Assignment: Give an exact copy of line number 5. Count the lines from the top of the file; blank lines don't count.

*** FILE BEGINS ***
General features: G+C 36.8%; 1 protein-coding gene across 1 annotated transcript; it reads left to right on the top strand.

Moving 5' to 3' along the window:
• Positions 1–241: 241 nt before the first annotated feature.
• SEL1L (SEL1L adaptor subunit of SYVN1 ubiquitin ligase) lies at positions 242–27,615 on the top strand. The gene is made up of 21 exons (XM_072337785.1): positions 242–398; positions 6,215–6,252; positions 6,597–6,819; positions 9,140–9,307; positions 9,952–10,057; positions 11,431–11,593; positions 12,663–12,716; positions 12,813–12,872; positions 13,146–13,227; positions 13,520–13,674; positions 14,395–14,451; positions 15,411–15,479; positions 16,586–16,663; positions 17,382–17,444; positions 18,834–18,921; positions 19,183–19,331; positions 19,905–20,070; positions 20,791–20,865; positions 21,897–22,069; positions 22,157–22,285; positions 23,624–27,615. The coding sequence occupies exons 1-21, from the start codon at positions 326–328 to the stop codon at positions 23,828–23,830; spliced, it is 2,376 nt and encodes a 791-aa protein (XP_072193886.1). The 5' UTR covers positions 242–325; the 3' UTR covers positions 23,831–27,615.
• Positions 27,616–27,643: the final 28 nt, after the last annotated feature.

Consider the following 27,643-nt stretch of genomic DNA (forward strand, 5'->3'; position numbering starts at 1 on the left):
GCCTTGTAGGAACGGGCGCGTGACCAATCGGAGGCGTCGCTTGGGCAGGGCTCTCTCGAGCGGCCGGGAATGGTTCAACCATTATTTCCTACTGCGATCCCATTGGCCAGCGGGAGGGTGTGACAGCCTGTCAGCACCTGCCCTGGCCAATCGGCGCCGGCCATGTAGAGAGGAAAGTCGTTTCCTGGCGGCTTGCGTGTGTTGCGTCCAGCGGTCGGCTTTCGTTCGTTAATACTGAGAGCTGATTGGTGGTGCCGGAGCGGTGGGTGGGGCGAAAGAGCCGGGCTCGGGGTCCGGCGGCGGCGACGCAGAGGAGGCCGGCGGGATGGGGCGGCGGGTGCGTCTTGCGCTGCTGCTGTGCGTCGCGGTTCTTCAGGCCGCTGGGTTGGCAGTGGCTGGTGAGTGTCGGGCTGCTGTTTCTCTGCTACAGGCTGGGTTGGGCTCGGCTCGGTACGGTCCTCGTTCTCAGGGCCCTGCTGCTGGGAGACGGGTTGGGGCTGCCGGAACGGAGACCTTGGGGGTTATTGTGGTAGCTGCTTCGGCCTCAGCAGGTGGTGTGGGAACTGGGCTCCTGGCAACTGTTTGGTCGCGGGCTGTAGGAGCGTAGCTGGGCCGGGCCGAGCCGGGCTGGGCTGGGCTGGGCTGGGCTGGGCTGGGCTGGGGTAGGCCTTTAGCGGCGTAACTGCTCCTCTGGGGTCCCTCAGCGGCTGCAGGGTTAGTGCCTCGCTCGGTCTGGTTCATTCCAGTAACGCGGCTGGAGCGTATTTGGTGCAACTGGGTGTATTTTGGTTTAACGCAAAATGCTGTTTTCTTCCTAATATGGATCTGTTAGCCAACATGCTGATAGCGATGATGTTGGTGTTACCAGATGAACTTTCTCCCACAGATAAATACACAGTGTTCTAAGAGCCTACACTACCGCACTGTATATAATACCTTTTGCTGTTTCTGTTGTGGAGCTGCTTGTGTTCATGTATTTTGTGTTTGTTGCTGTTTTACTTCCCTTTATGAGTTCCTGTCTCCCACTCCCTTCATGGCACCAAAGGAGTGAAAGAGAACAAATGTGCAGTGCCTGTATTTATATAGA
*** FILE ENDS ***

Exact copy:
• Positions 27,616–27,643: the final 28 nt, after the last annotated feature.